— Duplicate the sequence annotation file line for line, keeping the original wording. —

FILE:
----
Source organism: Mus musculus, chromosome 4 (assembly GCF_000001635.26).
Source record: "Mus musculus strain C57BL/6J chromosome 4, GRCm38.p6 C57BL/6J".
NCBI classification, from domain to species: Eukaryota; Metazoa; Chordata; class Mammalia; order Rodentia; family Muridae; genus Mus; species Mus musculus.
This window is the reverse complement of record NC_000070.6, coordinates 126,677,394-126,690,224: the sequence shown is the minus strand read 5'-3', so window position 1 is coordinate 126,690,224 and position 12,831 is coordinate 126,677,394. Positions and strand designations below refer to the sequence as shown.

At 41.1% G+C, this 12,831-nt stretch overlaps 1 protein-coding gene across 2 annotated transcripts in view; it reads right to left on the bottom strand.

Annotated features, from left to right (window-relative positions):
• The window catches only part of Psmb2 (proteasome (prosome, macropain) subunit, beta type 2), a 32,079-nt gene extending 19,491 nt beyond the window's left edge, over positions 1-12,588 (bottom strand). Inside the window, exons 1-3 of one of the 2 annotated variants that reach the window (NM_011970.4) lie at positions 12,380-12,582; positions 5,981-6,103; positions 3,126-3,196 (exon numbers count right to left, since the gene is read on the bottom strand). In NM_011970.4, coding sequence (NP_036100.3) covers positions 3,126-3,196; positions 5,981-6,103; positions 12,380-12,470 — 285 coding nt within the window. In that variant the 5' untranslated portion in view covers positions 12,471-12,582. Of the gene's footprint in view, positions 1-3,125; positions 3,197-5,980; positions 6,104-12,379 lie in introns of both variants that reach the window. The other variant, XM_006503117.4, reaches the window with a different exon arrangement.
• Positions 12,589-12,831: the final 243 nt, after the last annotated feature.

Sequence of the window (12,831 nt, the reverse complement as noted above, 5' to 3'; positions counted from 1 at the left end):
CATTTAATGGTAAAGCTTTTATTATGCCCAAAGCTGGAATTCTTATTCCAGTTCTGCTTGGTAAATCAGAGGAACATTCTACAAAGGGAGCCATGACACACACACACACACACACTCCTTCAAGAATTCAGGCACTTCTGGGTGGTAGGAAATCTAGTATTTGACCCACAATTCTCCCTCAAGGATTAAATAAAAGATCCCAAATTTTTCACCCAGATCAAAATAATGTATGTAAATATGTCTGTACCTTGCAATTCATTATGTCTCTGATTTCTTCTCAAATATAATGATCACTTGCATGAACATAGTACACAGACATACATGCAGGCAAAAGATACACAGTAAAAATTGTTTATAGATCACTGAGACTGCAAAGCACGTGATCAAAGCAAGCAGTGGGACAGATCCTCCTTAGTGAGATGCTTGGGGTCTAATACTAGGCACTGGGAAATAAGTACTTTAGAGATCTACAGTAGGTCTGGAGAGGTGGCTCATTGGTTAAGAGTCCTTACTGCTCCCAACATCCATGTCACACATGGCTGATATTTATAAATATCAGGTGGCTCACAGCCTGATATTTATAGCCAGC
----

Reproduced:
Source organism: Mus musculus, chromosome 4 (assembly GCF_000001635.26).
Source record: "Mus musculus strain C57BL/6J chromosome 4, GRCm38.p6 C57BL/6J".
NCBI classification, from domain to species: Eukaryota; Metazoa; Chordata; class Mammalia; order Rodentia; family Muridae; genus Mus; species Mus musculus.
This window is the reverse complement of record NC_000070.6, coordinates 126,677,394-126,690,224: the sequence shown is the minus strand read 5'-3', so window position 1 is coordinate 126,690,224 and position 12,831 is coordinate 126,677,394. Positions and strand designations below refer to the sequence as shown.

At 41.1% G+C, this 12,831-nt stretch overlaps 1 protein-coding gene across 2 annotated transcripts in view; it reads right to left on the bottom strand.

Annotated features, from left to right (window-relative positions):
• The window catches only part of Psmb2 (proteasome (prosome, macropain) subunit, beta type 2), a 32,079-nt gene extending 19,491 nt beyond the window's left edge, over positions 1-12,588 (bottom strand). Inside the window, exons 1-3 of one of the 2 annotated variants that reach the window (NM_011970.4) lie at positions 12,380-12,582; positions 5,981-6,103; positions 3,126-3,196 (exon numbers count right to left, since the gene is read on the bottom strand). In NM_011970.4, coding sequence (NP_036100.3) covers positions 3,126-3,196; positions 5,981-6,103; positions 12,380-12,470 — 285 coding nt within the window. In that variant the 5' untranslated portion in view covers positions 12,471-12,582. Of the gene's footprint in view, positions 1-3,125; positions 3,197-5,980; positions 6,104-12,379 lie in introns of both variants that reach the window. The other variant, XM_006503117.4, reaches the window with a different exon arrangement.
• Positions 12,589-12,831: the final 243 nt, after the last annotated feature.

Sequence of the window (12,831 nt, the reverse complement as noted above, 5' to 3'; positions counted from 1 at the left end):
CATTTAATGGTAAAGCTTTTATTATGCCCAAAGCTGGAATTCTTATTCCAGTTCTGCTTGGTAAATCAGAGGAACATTCTACAAAGGGAGCCATGACACACACACACACACACACTCCTTCAAGAATTCAGGCACTTCTGGGTGGTAGGAAATCTAGTATTTGACCCACAATTCTCCCTCAAGGATTAAATAAAAGATCCCAAATTTTTCACCCAGATCAAAATAATGTATGTAAATATGTCTGTACCTTGCAATTCATTATGTCTCTGATTTCTTCTCAAATATAATGATCACTTGCATGAACATAGTACACAGACATACATGCAGGCAAAAGATACACAGTAAAAATTGTTTATAGATCACTGAGACTGCAAAGCACGTGATCAAAGCAAGCAGTGGGACAGATCCTCCTTAGTGAGATGCTTGGGGTCTAATACTAGGCACTGGGAAATAAGTACTTTAGAGATCTACAGTAGGTCTGGAGAGGTGGCTCATTGGTTAAGAGTCCTTACTGCTCCCAACATCCATGTCACACATGGCTGATATTTATAAATATCAGGTGGCTCACAGCCTGATATTTATAGCCAGC